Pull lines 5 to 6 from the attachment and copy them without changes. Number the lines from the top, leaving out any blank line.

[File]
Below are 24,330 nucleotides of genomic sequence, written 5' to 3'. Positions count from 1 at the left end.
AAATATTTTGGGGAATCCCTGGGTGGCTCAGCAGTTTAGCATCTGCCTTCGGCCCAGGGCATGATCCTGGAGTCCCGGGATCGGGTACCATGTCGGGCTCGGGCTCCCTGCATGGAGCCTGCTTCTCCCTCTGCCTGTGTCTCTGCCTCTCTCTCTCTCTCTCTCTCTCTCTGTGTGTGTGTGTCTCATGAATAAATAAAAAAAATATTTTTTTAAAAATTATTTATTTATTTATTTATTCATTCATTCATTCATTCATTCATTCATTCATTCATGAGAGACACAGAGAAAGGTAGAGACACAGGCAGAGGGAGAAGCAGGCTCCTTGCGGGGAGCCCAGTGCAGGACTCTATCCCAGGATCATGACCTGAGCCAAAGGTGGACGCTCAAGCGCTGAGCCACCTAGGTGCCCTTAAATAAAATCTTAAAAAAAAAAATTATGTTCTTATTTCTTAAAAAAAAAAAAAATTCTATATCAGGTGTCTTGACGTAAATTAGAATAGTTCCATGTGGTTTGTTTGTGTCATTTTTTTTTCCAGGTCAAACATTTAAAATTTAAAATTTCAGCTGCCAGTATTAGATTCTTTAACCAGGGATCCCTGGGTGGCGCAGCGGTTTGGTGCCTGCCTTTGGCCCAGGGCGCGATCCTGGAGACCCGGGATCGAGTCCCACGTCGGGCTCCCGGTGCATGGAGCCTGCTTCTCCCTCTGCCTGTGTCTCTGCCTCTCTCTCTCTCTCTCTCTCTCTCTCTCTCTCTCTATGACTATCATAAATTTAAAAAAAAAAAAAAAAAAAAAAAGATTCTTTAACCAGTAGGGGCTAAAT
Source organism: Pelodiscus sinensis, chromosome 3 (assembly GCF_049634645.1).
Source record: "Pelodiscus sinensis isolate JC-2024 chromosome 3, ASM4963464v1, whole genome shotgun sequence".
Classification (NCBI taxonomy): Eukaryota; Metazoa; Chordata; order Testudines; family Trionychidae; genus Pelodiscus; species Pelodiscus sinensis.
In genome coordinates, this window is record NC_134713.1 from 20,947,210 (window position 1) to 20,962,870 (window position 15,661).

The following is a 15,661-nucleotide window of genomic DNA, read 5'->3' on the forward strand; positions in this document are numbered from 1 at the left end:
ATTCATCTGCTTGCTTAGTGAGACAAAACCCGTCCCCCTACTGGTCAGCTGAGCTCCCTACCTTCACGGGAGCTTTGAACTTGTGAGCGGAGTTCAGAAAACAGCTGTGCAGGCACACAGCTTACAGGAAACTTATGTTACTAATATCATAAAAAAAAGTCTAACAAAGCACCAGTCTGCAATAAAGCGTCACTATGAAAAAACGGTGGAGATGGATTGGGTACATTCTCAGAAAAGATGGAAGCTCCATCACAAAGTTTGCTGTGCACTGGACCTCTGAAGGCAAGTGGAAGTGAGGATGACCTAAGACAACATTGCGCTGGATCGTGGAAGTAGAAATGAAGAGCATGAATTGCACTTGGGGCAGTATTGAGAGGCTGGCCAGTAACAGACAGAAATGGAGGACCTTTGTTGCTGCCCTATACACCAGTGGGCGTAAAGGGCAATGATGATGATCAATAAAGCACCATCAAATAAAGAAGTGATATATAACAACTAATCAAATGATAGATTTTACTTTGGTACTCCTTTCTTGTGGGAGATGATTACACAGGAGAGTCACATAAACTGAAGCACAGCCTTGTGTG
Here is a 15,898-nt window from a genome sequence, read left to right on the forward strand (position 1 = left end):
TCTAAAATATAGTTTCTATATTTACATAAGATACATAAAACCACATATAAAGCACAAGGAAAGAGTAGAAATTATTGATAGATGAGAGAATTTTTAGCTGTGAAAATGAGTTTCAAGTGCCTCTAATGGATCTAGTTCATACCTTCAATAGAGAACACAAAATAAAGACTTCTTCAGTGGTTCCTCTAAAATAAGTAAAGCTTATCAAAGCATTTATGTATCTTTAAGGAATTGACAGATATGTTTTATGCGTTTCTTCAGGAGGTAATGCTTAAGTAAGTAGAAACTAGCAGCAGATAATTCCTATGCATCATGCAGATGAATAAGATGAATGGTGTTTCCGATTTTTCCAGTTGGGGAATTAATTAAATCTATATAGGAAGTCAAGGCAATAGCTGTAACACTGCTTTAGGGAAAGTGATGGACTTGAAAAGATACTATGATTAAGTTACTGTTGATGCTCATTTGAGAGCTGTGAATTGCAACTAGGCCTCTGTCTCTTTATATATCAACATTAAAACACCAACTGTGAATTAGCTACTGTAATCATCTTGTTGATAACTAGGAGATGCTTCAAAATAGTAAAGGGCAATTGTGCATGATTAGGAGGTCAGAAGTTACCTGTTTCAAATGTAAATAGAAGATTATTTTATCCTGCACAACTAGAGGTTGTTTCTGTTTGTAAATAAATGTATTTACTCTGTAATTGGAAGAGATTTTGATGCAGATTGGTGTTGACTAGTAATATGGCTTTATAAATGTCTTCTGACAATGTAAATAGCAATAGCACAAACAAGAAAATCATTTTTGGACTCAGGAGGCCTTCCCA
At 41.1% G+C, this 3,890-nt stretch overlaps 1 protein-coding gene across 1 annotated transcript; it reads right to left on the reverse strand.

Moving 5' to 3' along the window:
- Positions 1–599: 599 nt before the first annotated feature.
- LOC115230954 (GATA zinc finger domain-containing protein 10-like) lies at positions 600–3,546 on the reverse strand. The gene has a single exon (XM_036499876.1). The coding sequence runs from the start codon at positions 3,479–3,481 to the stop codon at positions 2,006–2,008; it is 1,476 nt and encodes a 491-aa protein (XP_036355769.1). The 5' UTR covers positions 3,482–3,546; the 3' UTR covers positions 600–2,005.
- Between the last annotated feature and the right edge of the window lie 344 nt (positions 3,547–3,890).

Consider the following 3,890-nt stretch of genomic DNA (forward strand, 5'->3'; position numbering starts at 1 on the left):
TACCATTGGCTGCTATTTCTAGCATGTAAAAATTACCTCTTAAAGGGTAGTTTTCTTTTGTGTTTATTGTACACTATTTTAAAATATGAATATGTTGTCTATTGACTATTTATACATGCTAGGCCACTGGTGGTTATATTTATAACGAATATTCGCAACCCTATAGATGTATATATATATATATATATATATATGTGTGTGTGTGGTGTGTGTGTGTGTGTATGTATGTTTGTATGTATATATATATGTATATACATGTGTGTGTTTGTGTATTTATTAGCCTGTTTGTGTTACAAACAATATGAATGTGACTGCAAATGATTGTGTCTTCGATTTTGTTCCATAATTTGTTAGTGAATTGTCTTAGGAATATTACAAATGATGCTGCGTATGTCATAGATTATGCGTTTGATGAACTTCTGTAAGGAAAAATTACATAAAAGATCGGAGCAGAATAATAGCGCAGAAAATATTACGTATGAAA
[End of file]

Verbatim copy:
Classification (NCBI taxonomy): Eukaryota; Metazoa; Chordata; order Testudines; family Trionychidae; genus Pelodiscus; species Pelodiscus sinensis.
In genome coordinates, this window is record NC_134713.1 from 20,947,210 (window position 1) to 20,962,870 (window position 15,661).